Like most of the northeast region, New York has more people that want to adopt than dogs that enter the local shelter system. That’s what makes it the ideal foster location for the Hearts and Bones rescue dogs. Once the organization transports dogs to the city and places them in foster homes, forever families are typically found within one to two weeks. Though making the transition from Texas to New York takes (a lot more than) the extra mile, it’s Hearts and Bone’s commitment to bringing the dogs where they are so badly wanted that sets them apart from other rescue organizations that work within the constraints of one specific locale. While the coronavirus pandemic presented its challenges in terms of making sure all of Hearts and Bones’ operations were adhering to social distancing guidelines (families have been meeting their prospective pups over zoom), the organization actually saw a dramatic increase in demand for adoptions in New York.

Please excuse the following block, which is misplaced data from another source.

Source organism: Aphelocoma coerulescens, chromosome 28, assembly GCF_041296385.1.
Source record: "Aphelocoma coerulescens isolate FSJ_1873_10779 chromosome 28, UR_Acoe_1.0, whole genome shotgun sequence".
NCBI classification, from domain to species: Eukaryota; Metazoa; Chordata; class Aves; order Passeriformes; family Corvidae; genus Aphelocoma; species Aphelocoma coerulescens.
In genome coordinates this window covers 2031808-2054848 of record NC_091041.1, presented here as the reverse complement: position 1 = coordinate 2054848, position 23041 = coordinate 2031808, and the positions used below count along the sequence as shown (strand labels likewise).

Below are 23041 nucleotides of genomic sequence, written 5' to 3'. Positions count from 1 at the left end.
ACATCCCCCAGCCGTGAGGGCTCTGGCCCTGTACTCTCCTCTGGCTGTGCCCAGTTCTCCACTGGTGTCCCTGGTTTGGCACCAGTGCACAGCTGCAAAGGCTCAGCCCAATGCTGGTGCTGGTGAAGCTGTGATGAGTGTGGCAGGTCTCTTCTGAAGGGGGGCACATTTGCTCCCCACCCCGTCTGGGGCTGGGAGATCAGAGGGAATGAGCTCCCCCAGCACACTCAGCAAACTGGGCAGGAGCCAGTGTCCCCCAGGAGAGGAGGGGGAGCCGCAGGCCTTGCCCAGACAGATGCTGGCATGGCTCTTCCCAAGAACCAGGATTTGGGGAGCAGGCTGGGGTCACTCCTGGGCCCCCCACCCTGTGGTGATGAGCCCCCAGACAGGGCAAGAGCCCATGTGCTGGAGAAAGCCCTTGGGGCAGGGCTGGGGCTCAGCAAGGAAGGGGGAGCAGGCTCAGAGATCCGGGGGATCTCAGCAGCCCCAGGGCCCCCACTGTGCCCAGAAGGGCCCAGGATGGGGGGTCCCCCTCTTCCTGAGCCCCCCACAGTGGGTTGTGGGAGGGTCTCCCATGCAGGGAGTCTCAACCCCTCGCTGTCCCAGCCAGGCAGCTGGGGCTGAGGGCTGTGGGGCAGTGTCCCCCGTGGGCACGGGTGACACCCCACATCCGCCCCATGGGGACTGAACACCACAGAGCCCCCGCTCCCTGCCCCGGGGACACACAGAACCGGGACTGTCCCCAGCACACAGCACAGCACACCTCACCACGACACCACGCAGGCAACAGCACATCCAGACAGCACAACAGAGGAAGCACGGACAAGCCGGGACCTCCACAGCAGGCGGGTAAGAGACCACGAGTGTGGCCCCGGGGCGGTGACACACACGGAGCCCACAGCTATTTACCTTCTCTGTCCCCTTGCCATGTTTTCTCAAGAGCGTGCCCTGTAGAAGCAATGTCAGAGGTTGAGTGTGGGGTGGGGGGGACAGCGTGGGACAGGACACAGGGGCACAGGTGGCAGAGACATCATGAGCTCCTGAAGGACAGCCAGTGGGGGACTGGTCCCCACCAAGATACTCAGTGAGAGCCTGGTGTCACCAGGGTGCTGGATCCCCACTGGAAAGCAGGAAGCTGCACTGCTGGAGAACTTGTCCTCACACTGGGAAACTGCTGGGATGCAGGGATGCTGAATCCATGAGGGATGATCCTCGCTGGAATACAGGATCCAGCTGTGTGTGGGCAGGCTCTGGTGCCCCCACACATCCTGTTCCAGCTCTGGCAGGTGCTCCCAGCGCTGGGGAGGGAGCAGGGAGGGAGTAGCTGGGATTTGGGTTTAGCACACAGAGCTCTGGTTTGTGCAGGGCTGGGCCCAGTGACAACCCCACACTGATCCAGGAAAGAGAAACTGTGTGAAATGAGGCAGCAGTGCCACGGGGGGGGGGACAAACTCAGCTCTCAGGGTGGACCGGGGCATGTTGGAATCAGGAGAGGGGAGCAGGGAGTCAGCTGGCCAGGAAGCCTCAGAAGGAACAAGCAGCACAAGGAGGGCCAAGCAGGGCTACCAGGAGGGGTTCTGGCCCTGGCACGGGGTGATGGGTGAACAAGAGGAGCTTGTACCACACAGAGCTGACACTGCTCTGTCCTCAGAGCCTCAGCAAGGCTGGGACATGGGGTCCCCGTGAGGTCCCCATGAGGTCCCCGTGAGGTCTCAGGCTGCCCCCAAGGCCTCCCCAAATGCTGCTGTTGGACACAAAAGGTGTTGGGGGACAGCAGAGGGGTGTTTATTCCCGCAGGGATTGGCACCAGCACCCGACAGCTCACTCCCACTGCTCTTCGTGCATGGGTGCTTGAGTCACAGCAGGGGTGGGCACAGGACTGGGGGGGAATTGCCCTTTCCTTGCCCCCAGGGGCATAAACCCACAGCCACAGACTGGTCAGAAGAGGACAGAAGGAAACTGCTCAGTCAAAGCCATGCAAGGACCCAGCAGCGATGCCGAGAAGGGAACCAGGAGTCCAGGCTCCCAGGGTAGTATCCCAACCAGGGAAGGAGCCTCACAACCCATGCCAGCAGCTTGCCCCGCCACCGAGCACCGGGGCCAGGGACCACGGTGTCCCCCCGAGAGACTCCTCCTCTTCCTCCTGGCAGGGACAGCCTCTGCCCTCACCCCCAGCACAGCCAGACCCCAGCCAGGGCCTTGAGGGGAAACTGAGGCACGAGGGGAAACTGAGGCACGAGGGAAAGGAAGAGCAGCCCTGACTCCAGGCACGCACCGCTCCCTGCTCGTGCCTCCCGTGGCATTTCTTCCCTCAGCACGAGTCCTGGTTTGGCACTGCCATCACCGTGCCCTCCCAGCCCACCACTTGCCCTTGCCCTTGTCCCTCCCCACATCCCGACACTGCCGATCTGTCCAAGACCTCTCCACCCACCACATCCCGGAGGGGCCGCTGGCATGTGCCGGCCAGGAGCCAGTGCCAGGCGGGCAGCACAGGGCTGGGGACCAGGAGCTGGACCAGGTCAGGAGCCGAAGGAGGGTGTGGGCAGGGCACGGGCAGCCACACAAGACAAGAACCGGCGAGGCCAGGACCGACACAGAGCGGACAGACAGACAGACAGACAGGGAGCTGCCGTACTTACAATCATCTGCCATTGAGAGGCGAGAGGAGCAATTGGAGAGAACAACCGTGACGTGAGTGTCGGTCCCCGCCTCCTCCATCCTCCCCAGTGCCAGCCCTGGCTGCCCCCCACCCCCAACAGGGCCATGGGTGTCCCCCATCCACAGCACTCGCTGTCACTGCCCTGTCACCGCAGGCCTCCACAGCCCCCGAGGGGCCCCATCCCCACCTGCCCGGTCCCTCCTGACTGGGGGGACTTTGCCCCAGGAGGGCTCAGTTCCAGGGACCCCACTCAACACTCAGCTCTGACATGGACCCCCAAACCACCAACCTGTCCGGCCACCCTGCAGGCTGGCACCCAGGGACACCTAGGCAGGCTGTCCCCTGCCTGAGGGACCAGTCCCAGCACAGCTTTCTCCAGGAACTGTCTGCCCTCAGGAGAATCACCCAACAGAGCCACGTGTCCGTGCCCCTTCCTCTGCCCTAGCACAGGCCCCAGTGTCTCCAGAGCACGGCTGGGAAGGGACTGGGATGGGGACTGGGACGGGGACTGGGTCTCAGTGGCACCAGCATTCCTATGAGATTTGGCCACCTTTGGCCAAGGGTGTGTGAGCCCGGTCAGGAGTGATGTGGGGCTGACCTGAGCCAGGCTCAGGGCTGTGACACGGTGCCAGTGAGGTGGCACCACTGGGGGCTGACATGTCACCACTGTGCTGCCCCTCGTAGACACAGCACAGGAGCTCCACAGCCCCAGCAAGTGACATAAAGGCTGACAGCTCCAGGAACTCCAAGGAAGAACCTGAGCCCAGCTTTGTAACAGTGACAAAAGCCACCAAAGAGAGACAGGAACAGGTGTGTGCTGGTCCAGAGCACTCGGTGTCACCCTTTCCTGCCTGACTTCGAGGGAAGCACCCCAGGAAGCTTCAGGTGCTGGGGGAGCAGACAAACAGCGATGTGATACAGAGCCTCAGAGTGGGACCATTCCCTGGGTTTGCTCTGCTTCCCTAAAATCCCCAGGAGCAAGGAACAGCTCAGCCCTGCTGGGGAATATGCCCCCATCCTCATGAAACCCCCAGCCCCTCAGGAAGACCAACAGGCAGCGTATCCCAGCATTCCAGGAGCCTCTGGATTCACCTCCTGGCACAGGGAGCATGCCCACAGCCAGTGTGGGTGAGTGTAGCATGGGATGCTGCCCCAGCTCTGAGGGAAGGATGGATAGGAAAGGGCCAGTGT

“A lot of people previously couldn’t fit a dog into their lifestyle because they were working a lot or they had a busy social life,” Blumberg says.  “But now they have the opportunity to open their home to a dog.”

              Over 1,000 dogs have been rescued by Hearts and Bones this year, which is nearly double the amount that they were able to save in 2019. As we near the end of the year, demand hasn’t let up. Blumberg has some theories as to why. 

              “Covid has been a really isolating experience. Some people are living alone right now, or not leaving the apartment,” she says. “I think that the companionship of a dog is so crucial for people right now. You have to leave the apartment three times a day to walk the dog, you have to get out and exercise, and it puts you on a schedule.”